Communities of Trees

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Published on: Jan. 2, 1998

Last revision: Oct. 28, 2010

forest was in danger of vanishing," says Mary Alice Reinhardt, president of the city's Tree Board.

Working through the city's board of aldermen and the mayor, local service organizations provided the required local funding for cost sharing. The city of Centralia has planted 40 to 50 trees every year since Branch Out Missouri's inception in 1992. More than just trees have been planted, however. Reinhardt believes that seeds of awareness also have been planted about the importance of trees in a community.

This awareness and the financial commitment to tree care and planting have allowed the city to participate in the National Arbor Day Foundation's Tree City USA program. Tree City USA has been a tool for Centralia to rally civic pride and increase public awareness of the importance of trees in the city's infrastructure.

Kansas City has aggressively participated in the BOM program for several years, according to Mark Govea, assistant manager of horticultural services with Kansas City's Horticultural and Boulevard Services. "The trees provided through this program have been greatly appreciated by the Kansas City community," Govea says.

Branch Out Missouri helped the city's tree planting efforts and provided them an opportunity to work with a large number of individuals, neighborhoods and associations. Kansas City's Horticultural and Boulevard Services have used the BOM program as a tool to match limited dollars. Larger projects were planted at minimal extra cost to the city.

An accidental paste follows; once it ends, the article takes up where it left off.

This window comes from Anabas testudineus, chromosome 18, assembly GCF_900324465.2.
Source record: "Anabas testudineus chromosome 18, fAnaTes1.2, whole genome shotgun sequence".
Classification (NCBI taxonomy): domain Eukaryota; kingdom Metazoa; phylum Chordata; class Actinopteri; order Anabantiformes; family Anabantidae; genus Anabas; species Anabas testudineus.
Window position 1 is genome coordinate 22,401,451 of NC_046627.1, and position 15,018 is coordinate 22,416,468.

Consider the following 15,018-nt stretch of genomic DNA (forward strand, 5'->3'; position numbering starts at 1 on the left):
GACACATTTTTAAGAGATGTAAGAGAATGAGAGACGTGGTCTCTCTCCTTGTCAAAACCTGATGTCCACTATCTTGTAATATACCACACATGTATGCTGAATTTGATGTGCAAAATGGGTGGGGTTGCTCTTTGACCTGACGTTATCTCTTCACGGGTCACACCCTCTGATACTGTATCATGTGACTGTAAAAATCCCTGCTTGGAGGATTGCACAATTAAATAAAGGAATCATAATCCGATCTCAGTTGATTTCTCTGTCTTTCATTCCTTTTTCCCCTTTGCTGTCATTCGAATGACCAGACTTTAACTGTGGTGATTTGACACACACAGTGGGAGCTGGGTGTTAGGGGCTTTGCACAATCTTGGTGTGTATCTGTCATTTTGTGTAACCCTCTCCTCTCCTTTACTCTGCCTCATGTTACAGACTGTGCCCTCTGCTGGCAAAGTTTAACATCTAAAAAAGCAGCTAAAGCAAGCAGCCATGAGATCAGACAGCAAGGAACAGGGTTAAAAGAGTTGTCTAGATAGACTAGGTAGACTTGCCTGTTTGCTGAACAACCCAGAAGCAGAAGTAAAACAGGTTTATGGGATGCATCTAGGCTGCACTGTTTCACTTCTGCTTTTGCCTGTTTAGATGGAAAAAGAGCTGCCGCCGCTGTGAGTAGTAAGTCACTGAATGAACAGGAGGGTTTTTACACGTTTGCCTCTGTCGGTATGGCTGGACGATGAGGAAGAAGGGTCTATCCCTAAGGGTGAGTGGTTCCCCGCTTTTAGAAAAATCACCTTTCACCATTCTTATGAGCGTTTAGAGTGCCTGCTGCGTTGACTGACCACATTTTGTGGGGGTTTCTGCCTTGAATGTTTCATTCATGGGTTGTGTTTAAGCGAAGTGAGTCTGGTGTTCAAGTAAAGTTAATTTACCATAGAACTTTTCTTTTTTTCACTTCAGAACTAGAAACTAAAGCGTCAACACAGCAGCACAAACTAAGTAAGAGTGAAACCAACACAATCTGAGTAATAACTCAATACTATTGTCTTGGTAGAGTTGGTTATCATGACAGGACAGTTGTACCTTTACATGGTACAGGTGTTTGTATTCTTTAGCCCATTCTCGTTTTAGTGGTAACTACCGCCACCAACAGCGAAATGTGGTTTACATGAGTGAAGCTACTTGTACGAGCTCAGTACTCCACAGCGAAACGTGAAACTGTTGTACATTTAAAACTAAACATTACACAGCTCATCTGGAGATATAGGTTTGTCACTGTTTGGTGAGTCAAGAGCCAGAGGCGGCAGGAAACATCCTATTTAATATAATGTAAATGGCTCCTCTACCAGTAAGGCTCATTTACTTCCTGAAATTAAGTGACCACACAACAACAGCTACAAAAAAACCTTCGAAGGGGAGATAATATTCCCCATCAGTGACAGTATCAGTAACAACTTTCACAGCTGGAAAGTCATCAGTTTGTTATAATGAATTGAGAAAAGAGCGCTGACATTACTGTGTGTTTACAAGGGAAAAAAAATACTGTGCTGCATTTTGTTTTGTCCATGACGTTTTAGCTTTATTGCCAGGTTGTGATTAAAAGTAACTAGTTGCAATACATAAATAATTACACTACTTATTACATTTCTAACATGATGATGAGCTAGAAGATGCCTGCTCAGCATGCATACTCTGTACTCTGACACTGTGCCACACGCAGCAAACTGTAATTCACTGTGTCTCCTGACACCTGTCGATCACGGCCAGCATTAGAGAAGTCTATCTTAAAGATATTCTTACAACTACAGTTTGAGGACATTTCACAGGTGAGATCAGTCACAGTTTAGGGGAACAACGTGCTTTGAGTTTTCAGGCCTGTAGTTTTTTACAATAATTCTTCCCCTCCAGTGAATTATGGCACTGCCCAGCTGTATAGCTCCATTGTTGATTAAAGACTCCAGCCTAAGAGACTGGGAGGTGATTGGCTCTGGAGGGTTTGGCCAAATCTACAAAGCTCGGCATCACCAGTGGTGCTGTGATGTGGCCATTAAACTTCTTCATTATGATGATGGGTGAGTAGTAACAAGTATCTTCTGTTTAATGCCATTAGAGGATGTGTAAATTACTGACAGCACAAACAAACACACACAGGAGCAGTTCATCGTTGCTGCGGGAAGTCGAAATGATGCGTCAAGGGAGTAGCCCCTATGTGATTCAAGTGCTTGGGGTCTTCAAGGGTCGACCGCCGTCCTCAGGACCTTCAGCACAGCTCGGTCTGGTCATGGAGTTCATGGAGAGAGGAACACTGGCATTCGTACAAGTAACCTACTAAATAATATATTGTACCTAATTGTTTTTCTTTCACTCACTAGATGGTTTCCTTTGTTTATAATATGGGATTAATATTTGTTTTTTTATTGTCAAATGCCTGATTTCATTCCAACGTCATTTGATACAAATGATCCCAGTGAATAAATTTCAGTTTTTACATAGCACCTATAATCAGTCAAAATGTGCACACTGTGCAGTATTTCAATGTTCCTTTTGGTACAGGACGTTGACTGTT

Every community has trees, and most communities have limited resources available for tree planting and care. Trees, however, are an integral part of any community. They can cool homes, increase property values, screen objectional views or reduce noise.

Most communities, like Kansas City and Centralia, find that dollars for landscaping compete with street repair and other infrastructure improvements. Schools like Glendale High School normally would find themselves planting trees only when people donated money. BOM offers an opportunity to stretch limited dollars and to have a larger immediate impact.

During Branch Out Missouri's first year, the Conservation Department mailed $100 coupons to purchase trees to every mayor in the state. In 1992 the agency designed a competitive cost-share program. Since then, the Branch Out Missouri program has awarded almost $900,000 in cost sharing. Communities completed more than 300 projects that included more than 17,000 trees.

The requirements to participate in the program are simple. All trees must be planted on public property, and the trees must measure between 1 to 3 inches in stem diameter. The deadline to submit applications is April 30. Because Branch Out Missouri is a tree planting program, shrubs do not qualify. Cost-share funds are awarded competitively. If a project is funded, applicants can plant trees the following fall or spring.

Who plants trees in your town? Who in your community assures a healthy growing community forest? It could be you. For more information on this program, contact your nearest Conservation Department regional office.

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